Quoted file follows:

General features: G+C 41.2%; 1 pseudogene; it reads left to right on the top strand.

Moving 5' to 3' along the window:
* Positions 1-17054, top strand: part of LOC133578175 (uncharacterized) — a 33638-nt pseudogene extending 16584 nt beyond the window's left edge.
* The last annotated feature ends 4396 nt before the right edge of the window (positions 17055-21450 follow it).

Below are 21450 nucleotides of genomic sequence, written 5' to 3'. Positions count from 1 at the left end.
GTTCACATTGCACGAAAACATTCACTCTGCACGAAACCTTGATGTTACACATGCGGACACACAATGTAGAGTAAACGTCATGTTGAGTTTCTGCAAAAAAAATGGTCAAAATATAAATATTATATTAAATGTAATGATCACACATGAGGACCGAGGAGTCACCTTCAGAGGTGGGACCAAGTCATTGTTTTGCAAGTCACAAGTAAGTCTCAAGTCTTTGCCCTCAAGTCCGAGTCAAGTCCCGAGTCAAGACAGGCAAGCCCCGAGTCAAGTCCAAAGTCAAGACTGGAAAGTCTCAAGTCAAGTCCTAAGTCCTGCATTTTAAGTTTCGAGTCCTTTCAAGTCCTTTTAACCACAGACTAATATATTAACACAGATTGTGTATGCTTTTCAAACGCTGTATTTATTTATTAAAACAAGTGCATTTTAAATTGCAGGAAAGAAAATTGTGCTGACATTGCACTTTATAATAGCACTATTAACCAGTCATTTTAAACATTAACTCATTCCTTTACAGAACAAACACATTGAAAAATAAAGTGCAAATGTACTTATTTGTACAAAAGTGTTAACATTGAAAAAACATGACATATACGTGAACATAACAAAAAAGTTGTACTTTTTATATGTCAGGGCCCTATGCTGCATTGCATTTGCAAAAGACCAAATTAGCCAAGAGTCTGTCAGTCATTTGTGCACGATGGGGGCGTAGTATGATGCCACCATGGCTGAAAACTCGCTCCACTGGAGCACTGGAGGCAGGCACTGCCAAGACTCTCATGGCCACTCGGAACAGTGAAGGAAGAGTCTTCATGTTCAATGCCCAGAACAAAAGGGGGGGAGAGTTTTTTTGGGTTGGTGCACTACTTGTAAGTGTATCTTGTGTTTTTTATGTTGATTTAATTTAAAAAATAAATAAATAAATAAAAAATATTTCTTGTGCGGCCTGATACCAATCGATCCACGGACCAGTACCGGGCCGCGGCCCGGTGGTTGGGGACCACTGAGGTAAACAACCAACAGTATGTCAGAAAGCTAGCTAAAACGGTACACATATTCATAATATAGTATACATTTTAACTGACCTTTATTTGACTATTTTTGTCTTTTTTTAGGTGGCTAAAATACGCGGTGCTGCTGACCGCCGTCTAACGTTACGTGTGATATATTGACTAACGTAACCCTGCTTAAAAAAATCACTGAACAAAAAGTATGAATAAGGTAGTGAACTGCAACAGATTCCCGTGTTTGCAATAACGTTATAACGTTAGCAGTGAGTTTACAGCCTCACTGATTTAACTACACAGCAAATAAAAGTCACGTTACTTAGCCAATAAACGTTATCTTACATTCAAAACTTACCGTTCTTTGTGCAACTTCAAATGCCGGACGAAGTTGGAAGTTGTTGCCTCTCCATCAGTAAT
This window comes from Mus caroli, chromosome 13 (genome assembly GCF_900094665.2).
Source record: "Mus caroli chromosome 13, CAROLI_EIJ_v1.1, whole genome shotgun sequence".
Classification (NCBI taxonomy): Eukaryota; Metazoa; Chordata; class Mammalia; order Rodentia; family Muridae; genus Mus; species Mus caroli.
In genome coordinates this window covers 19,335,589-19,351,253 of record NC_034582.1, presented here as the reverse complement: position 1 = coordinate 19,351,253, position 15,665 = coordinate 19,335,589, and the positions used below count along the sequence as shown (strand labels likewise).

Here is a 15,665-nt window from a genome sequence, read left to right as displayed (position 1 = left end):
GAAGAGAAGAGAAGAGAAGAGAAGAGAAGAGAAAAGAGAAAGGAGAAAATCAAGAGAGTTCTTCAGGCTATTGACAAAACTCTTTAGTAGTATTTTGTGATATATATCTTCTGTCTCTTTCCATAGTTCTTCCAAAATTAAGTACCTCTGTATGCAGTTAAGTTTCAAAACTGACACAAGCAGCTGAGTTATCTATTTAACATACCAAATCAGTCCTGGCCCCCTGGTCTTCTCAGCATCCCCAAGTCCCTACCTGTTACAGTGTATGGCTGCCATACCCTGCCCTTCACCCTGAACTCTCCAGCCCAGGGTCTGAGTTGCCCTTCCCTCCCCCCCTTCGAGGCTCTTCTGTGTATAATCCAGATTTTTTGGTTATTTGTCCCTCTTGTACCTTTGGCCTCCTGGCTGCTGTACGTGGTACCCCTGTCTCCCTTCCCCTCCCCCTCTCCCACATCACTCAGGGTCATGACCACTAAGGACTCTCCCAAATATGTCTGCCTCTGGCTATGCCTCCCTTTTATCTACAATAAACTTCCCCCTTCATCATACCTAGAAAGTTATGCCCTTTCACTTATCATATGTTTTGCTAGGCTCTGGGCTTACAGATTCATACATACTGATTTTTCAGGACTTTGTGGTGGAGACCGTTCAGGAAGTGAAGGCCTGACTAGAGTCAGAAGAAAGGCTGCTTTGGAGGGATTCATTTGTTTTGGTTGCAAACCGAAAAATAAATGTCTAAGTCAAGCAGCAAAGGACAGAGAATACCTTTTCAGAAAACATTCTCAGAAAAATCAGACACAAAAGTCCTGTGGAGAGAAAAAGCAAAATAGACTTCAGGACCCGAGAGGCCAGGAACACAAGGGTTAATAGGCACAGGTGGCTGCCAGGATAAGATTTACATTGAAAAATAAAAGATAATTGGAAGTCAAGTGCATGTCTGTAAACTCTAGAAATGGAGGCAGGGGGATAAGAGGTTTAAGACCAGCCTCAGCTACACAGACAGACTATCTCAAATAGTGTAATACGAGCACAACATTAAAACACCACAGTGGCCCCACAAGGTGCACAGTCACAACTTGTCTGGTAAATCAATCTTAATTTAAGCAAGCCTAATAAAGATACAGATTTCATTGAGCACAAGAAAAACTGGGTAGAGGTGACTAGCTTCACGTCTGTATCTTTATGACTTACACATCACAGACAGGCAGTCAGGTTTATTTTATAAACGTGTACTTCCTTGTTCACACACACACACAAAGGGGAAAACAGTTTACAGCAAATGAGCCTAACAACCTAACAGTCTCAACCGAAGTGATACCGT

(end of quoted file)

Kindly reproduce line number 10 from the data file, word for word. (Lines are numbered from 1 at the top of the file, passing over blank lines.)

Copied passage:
In genome coordinates this window covers 19,335,589-19,351,253 of record NC_034582.1, presented here as the reverse complement: position 1 = coordinate 19,351,253, position 15,665 = coordinate 19,335,589, and the positions used below count along the sequence as shown (strand labels likewise).